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Developing immunotherapy to save animals

Hokkaido is Japan’s top dairy farming region, producing 52 percent of the country’s domestic milk. In recent years, however, some dairy and livestock farmers have been severely squeezed economically due to the steep rise in the number of cattle afflicted by intractable diseases. Partly because research and development of drugs for animals takes a backseat to that of drugs for humans, many animal diseases still remain uncontrollable.

Associate Professor Satoru Konnai of the Faculty of Veterinary Medicine is one researcher dedicated to developing new treatments for pets, domesticated animals, and even wild animals in Africa and elsewhere.


Associate Professor Satoru Konnai at his laboratory.

Konnai, who as a boy dreamed of becoming a “doctor for cows,” was born and raised in the Eastern Hokkaido town of Shiretoko-shari, where dairy farming is a key industry.  After studying pathology as an undergraduate, he studied immunology at the graduate level. 

As a researcher, Konnai examined infectious diseases and tried to develop vaccines, but he inevitably came across instances of cows with intractable diseases for which no vaccine was effective. As he struggled to find effective treatments, he read an article about an “immune checkpoint,” a phenomenon triggered by certain proteins putting the brake on immune cells that attack cancerous cells. This inspired him to start developing an immune checkpoint inhibitor, whose effectiveness on bovine leukemia was demonstrated in 2017.

According to a survey conducted by the government, the number of cows suffering from bovine leukemia has surged in Japan. In 1998, fewer than 100 cows were afflicted with the intractable illness, but in 2017 that number skyrocketed to 3,383, including 607 cases in Hokkaido. About 35 percent of cows in Japan have been infected with the bovine leukemia virus, making it extremely difficult to cull all infected cattle.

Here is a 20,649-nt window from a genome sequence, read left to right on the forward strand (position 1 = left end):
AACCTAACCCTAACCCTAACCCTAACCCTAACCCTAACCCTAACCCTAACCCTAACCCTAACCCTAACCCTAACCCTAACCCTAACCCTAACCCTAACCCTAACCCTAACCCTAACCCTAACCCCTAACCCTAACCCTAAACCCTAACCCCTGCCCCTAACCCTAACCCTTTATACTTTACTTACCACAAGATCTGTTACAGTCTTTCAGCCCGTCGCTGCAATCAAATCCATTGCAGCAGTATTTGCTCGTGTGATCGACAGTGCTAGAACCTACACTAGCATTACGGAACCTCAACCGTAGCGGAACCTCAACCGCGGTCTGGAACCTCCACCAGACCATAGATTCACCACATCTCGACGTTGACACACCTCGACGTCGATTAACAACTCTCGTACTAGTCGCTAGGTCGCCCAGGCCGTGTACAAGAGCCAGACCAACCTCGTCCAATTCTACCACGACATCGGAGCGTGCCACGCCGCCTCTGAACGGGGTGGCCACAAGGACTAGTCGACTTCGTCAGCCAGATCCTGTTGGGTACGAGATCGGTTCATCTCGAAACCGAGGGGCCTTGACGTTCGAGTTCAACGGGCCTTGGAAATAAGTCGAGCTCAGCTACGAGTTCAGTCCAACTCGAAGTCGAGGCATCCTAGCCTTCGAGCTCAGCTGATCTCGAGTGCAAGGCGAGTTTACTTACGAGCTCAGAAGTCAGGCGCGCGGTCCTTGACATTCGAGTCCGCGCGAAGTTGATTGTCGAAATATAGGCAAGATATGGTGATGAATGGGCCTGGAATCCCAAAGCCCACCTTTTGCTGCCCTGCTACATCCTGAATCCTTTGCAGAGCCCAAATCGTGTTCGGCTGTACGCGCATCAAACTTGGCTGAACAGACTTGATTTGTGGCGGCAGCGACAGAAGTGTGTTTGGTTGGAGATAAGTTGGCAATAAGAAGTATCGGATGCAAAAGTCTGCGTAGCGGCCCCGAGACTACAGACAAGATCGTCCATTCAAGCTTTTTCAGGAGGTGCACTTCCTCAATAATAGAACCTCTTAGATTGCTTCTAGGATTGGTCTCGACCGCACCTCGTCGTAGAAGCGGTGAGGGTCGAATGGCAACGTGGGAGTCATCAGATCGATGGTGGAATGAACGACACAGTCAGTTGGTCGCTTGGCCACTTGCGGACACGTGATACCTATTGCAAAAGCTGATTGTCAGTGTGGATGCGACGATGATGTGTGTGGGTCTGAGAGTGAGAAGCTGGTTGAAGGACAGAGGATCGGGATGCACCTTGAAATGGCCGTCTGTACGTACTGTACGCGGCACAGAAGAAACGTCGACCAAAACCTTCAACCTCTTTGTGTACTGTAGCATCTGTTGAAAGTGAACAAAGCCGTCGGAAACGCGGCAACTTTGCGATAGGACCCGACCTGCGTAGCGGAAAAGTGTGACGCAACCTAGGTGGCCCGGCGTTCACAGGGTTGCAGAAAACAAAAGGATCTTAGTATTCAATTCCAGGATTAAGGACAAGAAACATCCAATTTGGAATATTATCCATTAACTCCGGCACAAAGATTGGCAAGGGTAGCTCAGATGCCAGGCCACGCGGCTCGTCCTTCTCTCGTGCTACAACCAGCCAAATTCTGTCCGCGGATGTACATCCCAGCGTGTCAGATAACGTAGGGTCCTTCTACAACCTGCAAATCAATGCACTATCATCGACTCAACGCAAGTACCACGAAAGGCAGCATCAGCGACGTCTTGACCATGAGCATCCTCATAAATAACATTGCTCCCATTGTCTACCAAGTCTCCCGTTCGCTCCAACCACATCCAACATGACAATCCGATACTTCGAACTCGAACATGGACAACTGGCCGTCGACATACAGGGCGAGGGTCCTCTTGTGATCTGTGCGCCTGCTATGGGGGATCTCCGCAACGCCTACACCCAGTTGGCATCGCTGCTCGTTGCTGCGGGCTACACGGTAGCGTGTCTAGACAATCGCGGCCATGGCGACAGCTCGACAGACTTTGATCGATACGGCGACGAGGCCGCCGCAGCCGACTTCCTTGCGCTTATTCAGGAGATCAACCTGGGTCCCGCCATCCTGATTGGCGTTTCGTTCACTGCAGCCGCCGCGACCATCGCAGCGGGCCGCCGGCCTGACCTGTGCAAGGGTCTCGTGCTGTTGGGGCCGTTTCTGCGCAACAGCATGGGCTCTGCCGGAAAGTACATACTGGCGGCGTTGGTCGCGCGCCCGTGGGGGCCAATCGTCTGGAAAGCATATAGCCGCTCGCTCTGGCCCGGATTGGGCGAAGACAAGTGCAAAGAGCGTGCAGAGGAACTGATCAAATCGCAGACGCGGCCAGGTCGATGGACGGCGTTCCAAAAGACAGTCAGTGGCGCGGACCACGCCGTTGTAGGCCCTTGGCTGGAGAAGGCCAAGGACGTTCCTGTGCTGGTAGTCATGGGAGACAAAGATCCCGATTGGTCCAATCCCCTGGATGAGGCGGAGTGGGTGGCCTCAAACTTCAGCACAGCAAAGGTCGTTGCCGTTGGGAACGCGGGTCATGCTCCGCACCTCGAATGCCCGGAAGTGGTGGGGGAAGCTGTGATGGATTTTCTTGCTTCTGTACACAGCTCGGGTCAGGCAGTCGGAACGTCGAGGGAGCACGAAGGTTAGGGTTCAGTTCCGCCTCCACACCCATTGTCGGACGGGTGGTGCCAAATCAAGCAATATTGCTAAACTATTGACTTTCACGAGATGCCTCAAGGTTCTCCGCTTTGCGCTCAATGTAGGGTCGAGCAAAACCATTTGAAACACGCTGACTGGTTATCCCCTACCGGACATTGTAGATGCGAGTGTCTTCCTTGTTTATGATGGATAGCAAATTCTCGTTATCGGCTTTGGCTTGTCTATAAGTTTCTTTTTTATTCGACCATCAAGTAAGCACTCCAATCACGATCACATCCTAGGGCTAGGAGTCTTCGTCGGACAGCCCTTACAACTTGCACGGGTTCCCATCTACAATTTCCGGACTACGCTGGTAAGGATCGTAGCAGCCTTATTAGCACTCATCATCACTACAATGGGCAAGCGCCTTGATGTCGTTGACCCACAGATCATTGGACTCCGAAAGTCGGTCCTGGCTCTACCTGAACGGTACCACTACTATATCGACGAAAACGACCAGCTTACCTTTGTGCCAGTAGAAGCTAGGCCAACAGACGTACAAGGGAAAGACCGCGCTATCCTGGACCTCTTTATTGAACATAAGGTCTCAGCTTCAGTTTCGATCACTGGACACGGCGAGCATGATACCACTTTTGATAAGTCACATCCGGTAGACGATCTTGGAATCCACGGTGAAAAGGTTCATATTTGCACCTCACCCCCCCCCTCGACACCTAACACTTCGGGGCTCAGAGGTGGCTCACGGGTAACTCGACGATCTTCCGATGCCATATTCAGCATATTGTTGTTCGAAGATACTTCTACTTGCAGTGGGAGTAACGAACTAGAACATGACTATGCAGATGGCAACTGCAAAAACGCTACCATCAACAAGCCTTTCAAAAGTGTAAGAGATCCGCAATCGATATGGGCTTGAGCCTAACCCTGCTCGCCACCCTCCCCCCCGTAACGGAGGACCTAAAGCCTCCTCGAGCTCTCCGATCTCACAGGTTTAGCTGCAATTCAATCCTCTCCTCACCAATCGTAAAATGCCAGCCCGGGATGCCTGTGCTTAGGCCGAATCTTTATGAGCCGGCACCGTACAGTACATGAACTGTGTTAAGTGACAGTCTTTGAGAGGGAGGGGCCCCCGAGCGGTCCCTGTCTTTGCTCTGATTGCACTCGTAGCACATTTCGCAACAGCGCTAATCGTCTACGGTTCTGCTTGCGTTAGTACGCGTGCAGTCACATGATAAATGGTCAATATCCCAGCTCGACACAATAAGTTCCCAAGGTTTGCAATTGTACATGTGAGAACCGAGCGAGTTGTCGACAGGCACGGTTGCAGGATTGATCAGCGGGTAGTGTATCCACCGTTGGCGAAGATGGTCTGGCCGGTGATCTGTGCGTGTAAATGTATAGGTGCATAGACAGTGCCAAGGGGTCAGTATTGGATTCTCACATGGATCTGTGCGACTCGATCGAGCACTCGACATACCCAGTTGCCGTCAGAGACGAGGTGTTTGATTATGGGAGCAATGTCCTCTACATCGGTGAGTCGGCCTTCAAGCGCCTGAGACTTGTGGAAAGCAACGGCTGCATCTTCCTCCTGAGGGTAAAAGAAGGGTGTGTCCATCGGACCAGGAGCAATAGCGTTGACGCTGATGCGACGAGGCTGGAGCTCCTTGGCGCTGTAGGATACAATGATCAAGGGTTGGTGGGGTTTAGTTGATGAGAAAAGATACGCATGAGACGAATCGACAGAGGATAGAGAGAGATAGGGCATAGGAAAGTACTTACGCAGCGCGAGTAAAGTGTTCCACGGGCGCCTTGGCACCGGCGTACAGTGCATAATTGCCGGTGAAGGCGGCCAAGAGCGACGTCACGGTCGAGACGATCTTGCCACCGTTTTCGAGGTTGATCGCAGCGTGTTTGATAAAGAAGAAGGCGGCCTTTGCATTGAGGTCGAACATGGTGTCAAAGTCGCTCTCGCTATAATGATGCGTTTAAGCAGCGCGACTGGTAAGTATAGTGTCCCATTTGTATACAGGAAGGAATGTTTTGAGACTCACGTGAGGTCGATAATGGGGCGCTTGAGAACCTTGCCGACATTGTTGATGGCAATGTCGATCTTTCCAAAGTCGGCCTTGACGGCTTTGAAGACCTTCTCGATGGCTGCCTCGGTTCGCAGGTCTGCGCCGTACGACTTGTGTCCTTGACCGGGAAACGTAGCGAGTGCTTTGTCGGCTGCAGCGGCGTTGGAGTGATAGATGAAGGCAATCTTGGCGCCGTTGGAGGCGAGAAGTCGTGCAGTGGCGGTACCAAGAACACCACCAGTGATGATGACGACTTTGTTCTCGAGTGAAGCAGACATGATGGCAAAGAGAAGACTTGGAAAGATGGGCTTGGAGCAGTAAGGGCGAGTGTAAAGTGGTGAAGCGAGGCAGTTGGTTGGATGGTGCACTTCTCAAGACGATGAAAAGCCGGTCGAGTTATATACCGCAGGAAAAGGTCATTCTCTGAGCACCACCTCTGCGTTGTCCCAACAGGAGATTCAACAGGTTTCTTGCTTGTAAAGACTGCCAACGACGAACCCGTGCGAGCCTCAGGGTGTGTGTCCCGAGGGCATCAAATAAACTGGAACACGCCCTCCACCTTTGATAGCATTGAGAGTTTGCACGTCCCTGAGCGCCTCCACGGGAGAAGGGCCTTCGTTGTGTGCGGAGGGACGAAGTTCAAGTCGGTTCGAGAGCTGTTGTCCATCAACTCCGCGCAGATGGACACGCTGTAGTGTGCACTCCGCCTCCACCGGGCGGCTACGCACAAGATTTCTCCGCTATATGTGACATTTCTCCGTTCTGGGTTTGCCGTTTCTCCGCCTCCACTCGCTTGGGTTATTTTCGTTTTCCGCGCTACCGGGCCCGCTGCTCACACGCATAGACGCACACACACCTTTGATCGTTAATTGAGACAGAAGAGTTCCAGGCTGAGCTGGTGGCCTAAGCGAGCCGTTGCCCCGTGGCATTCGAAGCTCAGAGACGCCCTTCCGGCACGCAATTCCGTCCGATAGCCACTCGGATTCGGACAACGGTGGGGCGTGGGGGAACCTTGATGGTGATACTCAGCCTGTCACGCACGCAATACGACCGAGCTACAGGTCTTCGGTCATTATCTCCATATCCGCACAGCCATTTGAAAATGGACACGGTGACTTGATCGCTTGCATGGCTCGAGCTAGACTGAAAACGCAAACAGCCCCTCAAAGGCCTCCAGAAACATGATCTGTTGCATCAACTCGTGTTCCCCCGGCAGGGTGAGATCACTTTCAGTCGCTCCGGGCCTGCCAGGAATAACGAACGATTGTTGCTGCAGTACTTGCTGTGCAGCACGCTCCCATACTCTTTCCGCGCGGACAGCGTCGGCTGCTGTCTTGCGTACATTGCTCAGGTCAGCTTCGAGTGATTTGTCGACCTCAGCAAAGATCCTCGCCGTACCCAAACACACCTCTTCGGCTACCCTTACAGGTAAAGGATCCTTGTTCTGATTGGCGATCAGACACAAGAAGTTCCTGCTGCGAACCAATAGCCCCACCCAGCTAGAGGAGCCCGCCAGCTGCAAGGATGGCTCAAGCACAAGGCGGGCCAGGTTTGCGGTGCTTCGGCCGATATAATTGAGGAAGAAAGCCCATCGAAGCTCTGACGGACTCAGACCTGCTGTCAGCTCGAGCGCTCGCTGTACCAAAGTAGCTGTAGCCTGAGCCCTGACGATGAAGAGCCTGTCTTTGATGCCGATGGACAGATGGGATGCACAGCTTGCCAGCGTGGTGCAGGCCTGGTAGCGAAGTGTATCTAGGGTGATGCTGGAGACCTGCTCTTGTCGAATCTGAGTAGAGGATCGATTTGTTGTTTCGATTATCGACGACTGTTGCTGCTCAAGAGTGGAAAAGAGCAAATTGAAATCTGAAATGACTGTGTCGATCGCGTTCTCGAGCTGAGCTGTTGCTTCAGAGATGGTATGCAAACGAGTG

Against this backdrop, Konnai’s immune checkpoint inhibitor offers relief for cows and dairy/livestock farmers alike. Anti-virus immunity was boosted and virus counts decreased after infected cows were administered with the inhibitor during his team’s experiments. Expectations are also high that the inhibitor can become a new treatment for other intractable bovine diseases.


Konnai examines a calf.

“We are conducting clinical research at this stage, but to commercialize it, we need to lower the drug’s price to below the price of a cow, which is a thorny task,” Konnai admitted. “So we are researching technologies to mass-produce the drug.”

Konnai expects that acquiring governmental approval for the drug’s commercial production will be a hard task because domesticated livestock are eventually consumed by the public.

“Since I made the clinical research results public, I receive inquiries almost every day from farmers wanting to know when it will be available,” Konnai said. “My goal is to put the drug on the market as soon as possible.”

The research team led by Konnai has also developed an immune checkpoint inhibitor to treat canine cancer. As their lifespan lengthens, dogs are increasingly likely to develop cancer, and about 30 percent of dog deaths are said to be cancer-related. Conventional treatments – surgery, radiotherapy and chemotherapy – are physically grueling, cause side effects, and often are ineffective against certain types of cancers.

The situation demanded new treatment methods. In their experiments, Konnai’s team administered dogs suffering from cancer with the drug they developed, and they confirmed regression in the dogs’ tumors.


Konnai’s research team with a dog cured of cancer.

In theory, immunotherapy can treat any type of cancer with fewer side effects, but it is thought to be effective for only 30 percent of humans and animals alike. 

“I am glad that immunotherapy has attracted a lot of attention since Professor Tasuku Honjo won the Nobel Prize in 2018,” Konnai said, referring to the Japanese immunologist.

“However, even immune checkpoint drugs will eventually be replaced by new ones. With this in mind, I have to think about new treatment methods for the next generation.”

Konnai’s endeavors are not limited to drug development to protect vital cattle resources and pet dogs in Hokkaido. His research is also geared towards wild animals, and he has conducted research in Kenya, the Philippines, Brazil and other corners of the world.


Konnai checks a wild giraffe for infectious diseases in Kenya.

Speaking of his work with dogs, Konnai says “Canine tumors are similar to those found in humans, so veterinary medicine can very likely be useful for medicine for humans. I want to transcend the boundaries of veterinary medicine and contribute to the development of medicine as a whole.”